I’ve never worked in retail in my life.? Trying to be a salesperson in Junior Achievement was a nightmare.? I was even terrible at selling Girl Scout cookies.? However, if you’re going to do bead shows and try to sell your creations, you’re going to have to try your best to be a salesperson.
If this weekend’s show proved one thing to me, it showed that attitude makes a huge difference both in how you do at a show financially and whether or not you enjoy it.? Mincot and I are both dreadfully introverted, but we both made a concerted effort to be outgoing, friendly, and cheery non-stop from 10 a.m. until close both days. We smiled until our faces hurt; we greeted every customer that even came close to making eye contact with us; we complimented customers on their jewelry, their clothing, their taste in beads and pets and anything else we could find. By keeping an unrelentingly upbeat attitude, I really think we improved our sales and the donations we received for Good Mews.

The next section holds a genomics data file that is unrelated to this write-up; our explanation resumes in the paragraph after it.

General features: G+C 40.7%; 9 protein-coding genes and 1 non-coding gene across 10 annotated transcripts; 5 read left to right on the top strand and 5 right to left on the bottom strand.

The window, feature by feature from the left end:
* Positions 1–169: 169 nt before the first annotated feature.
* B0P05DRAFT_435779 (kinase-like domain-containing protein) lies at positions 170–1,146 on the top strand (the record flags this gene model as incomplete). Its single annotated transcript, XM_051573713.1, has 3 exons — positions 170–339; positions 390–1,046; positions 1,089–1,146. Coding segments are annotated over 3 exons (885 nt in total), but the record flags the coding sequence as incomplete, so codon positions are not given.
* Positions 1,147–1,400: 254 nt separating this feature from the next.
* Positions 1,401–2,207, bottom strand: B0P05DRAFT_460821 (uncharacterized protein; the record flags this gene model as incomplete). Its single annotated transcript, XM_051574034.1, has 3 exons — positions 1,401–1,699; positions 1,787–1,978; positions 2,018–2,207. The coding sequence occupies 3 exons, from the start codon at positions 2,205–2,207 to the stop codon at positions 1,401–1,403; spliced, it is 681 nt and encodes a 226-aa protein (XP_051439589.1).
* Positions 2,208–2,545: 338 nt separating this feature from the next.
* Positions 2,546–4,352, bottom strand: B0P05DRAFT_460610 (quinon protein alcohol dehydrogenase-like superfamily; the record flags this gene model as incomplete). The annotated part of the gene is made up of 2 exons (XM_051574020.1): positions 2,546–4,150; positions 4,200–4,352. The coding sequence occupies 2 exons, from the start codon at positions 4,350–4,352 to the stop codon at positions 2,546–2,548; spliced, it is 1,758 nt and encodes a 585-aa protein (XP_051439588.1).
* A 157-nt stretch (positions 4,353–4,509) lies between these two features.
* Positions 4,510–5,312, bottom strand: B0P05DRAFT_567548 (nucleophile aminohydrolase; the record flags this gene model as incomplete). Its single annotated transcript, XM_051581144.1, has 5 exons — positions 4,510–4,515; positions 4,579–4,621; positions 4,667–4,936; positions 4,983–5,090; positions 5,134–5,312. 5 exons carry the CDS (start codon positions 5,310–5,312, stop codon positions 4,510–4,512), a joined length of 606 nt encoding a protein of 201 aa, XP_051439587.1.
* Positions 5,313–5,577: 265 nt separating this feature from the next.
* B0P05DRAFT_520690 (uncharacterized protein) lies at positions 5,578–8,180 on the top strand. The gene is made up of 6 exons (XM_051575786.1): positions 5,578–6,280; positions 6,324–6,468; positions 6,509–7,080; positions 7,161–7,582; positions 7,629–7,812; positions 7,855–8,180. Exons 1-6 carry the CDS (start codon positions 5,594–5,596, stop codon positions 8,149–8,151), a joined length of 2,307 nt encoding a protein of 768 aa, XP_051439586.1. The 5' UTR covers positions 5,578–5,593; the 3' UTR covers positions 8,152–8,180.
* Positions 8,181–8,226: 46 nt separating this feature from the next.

Certainly we enjoyed the show much more than if we had just sat there and bitched and moaned about the lack of attendance, the slow sales, the bad lighting, the uncomfortable chairs, and so on.
I overheard the lampworker at the next table snap “NO!” at another vendor who asked at the end of the day Sunday if she’d had a good show.? No surprise — I had overheard her complaining about the show, about us and our “Wonkies for the Kitties,” about her lack of sales both to customers and other vendors.? It was clear from her behavior that she was not enjoying herself at all, either.
Good attitude, good experience.? Poor attitude, poor experience.? It’s all about what you choose to make of it.